Quebec’s growing obsession with identity politics came to a head, quite literally, last month, when a judge refused to hear the case of a Muslim woman because, for religious reasons, she wore a hijab (a scarf that covers the hair) in court.
On Feb. 24, Rania El-Alloul, a single mother from Kuwait who lives on welfare, appeared in a Quebec court to ask that a confiscation order issued against her car by the province’s Automobile Insurance Authority (SAAQ) – resulting from an infraction with her 21-year-old son – be lifted.
Judge Eliana Marengo took a look at El-Alloul, and asked, “Why are you wearing this scarf? For religious reasons?”
“Yes, because I’m Muslim,” she replied. Without further questioning, the judge suspended the hearing for 30 minutes.
On resumption, Judge Marengo stated that the rules of the court did not allow El-Alloul to wear a hijab, in the same way it’s forbidden to wear a hat or sunglasses. She refused to hear the case if El-Alloul did not remove her scarf and later advised her to consult a lawyer and return to court at a later date to present her case.
El-Alloul, who has no income other than her welfare payments, could not afford to hire a lawyer. Therefore, she was denied her day in court.
In the wake of the divisive electoral debate on the Quebec Charter of Values, which led to the defeat of the nationalist Parti Québécois (PQ) last year, the El-Alloul affair went viral on social media as well-wishers launched a crowd funding campaign to help the Canadian woman hire a lawyer and buy a new car.
The project amassed $20,000 within 24 hours, and has recently earned over $50,000. But El-Alloul says she cannot accept the money as it may affect her status as a welfare recipient. The money may still be used to help; there is talk of possibly setting up a scholarship fund for low-income kids.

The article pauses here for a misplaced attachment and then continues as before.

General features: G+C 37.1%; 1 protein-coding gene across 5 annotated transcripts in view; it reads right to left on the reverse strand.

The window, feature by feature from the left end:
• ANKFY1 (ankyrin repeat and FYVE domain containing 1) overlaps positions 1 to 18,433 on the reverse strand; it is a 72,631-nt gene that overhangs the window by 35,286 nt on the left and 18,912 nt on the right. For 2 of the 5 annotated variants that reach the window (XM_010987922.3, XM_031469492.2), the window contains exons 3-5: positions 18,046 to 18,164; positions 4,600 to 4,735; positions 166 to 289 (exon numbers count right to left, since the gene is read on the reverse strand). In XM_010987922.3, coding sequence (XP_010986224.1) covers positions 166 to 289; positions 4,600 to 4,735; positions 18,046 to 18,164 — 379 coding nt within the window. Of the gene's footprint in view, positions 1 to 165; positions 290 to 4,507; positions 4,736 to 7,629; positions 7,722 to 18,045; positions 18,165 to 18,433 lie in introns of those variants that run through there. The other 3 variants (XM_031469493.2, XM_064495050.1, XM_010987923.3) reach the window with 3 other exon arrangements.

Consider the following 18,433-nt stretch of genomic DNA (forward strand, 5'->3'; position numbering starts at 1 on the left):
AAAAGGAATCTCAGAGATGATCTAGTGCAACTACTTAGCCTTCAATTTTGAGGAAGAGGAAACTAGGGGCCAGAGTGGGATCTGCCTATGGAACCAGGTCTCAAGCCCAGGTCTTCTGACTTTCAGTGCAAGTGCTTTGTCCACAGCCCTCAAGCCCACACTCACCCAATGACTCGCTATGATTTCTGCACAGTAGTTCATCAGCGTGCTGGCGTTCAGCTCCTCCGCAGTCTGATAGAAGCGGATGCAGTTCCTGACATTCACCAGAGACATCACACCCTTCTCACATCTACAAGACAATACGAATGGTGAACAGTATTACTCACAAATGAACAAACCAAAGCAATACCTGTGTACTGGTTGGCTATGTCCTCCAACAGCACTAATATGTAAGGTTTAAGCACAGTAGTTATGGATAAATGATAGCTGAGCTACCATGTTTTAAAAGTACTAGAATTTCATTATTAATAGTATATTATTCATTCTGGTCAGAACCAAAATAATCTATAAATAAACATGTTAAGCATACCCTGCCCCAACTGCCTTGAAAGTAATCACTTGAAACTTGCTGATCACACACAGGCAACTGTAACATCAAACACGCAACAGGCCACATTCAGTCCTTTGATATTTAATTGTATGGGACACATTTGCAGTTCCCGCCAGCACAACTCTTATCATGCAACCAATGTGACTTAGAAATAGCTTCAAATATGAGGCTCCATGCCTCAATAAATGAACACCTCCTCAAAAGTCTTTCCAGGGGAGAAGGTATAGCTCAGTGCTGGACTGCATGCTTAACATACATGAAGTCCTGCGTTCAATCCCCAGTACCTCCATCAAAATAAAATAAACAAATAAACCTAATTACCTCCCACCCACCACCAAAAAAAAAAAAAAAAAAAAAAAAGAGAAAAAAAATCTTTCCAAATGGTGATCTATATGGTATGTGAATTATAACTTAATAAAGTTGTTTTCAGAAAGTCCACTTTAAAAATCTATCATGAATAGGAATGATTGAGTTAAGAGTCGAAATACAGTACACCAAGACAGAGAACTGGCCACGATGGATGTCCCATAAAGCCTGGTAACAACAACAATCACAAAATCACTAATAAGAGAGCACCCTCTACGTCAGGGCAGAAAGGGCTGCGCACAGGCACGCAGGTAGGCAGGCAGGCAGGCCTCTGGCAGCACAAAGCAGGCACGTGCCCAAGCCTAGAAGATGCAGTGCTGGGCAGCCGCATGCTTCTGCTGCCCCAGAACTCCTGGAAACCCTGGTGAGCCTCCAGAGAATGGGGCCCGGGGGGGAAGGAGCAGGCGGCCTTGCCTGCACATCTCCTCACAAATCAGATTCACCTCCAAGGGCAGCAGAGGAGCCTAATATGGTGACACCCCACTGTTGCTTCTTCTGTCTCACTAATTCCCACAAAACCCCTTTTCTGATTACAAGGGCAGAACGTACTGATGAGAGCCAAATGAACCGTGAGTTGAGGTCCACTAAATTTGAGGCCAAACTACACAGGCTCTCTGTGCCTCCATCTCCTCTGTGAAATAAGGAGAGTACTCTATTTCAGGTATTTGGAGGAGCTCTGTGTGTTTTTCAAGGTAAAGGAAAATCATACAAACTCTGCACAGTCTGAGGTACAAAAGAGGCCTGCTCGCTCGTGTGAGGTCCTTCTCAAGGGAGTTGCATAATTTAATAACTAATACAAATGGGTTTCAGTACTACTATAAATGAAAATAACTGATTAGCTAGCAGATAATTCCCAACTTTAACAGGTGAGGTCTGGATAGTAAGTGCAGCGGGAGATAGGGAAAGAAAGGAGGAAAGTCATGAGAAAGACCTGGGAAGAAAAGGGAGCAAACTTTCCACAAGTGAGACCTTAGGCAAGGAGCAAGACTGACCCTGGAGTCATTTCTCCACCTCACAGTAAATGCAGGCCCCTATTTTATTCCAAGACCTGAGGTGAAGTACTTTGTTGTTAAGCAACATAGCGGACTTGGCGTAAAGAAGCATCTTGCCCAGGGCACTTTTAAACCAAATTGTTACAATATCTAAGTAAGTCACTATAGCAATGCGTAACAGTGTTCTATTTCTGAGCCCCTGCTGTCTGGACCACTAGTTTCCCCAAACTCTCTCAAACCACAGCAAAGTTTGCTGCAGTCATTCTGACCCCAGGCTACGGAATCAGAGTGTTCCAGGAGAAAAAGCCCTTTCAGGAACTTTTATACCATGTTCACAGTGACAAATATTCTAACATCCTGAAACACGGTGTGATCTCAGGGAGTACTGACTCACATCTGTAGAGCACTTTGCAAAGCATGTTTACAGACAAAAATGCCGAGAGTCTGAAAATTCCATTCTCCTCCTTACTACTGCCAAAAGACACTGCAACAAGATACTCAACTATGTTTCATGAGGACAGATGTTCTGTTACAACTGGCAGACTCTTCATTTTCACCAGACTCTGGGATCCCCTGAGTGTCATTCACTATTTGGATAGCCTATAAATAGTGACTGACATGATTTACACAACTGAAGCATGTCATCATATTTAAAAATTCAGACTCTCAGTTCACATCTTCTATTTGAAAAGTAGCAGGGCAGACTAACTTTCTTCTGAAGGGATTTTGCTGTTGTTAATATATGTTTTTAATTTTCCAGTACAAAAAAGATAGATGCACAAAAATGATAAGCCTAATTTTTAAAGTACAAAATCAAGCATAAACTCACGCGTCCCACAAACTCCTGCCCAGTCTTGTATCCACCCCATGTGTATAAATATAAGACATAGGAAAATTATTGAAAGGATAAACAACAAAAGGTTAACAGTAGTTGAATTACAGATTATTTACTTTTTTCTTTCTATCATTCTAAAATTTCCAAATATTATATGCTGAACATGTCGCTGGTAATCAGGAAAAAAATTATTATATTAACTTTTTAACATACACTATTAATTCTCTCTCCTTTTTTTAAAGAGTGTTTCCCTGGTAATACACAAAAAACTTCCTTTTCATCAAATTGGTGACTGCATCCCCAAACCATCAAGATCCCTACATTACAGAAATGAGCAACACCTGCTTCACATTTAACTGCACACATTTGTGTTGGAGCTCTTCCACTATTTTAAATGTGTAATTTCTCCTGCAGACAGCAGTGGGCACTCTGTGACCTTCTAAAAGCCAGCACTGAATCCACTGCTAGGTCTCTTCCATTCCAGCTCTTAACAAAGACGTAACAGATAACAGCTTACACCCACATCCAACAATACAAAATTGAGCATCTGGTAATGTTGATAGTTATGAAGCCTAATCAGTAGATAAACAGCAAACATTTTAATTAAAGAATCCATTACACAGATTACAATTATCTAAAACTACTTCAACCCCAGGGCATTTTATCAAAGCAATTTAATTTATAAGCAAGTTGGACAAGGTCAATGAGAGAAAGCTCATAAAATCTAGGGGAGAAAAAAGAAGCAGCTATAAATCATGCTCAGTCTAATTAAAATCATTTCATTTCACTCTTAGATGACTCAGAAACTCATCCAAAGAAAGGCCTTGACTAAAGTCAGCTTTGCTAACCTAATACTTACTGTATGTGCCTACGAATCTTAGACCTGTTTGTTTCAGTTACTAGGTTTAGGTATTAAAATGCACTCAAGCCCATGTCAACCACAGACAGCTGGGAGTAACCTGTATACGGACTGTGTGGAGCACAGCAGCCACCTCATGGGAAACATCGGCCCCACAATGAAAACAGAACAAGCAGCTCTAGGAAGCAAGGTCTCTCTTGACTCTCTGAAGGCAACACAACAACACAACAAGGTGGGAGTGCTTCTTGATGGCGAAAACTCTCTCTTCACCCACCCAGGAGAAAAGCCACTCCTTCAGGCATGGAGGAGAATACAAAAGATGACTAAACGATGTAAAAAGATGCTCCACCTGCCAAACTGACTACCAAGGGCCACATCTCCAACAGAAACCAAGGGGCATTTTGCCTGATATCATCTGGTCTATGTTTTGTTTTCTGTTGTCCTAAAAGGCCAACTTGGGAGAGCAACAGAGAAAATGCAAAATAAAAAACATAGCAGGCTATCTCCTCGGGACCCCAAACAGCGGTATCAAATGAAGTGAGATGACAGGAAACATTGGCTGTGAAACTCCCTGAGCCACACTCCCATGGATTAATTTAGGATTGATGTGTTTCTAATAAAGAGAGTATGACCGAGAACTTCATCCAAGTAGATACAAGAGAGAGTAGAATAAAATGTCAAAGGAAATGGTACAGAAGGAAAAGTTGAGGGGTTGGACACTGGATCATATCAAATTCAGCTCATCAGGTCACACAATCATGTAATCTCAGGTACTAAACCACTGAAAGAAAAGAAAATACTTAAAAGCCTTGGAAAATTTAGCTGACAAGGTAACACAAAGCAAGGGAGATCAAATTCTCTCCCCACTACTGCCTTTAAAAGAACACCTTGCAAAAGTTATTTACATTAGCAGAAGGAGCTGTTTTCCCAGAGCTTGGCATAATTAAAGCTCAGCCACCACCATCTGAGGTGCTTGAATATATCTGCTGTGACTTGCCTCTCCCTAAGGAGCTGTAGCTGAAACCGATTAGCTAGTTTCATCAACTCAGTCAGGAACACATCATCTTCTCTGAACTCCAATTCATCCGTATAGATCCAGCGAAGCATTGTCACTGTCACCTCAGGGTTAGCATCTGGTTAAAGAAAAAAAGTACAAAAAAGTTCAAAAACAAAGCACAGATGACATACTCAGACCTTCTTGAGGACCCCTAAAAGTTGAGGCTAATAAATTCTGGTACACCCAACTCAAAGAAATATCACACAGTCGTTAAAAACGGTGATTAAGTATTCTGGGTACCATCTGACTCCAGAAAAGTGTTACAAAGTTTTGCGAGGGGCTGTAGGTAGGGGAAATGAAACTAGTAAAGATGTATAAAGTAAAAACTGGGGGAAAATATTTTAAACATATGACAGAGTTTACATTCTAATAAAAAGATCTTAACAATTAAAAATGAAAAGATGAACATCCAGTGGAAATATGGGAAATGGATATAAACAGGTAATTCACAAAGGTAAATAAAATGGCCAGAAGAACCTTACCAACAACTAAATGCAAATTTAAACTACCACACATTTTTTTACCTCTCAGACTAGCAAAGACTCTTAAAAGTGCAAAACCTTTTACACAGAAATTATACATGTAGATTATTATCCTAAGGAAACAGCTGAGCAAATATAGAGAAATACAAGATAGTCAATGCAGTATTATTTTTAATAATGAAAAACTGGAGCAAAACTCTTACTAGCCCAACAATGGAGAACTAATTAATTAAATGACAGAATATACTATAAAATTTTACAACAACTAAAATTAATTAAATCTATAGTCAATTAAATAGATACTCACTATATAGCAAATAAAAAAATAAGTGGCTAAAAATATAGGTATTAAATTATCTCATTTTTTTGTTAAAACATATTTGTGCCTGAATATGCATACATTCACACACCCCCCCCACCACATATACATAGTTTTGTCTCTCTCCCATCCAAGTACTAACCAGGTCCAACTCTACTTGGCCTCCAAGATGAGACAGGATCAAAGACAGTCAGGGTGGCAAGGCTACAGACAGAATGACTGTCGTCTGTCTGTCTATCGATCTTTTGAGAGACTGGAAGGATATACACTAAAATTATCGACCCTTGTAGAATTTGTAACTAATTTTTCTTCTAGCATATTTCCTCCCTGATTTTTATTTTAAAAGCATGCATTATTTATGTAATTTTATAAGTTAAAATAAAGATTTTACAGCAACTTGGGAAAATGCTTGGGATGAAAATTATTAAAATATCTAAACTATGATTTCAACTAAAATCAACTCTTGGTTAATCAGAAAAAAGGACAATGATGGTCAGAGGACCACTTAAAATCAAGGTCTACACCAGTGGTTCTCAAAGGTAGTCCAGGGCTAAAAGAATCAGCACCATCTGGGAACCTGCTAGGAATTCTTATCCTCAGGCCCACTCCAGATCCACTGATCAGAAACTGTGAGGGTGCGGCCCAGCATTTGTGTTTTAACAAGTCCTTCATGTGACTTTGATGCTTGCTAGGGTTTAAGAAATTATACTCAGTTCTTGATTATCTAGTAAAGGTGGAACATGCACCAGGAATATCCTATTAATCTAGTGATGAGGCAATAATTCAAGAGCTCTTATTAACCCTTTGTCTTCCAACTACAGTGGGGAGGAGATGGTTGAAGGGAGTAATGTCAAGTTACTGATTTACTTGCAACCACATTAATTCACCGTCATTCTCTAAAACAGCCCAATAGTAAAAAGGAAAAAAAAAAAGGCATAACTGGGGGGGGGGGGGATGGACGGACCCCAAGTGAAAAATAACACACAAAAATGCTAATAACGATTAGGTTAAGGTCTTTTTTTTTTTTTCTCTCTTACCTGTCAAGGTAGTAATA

El-Alloul says the decision stunned her – after all she had been wearing her hijab when she took her citizenship oath.
“The awareness raised by this campaign has brought us people from all over, who have offered support to carry this issue forward,” El-Alloul wrote in a letter posted on the fundraising website. “As a result, I believe these funds can be put to better use helping those whose rights have been forfeited and stories left untold,” she added.
In an interview with the CBC’s The National, El-Alloul says the decision stunned her – after all she had been wearing her hijab when she took her citizenship oath – and she cried non-stop after leaving court.
The story made headlines across Canada and abroad, prompting Prime Minister Stephen Harper’s office to issue a statement saying that people should be permitted to appear before a judge as long as their faces are not covered. NDP Leader Tom Mulcair and Liberal Leader Justin Trudeau also publicly condemned the judge’s decision.
Quebec Premier Philippe Couillard said that people should only be forced to remove a part of their clothing if it causes problems for, “communication, identification or security.”
El-Alloul now plans to file a complaint against the judge. She says she’s working with the Ottawa-based National Council of Canadian Muslims on a formal complaint to the Quebec Judicial Council, which oversees judges appointed by the province.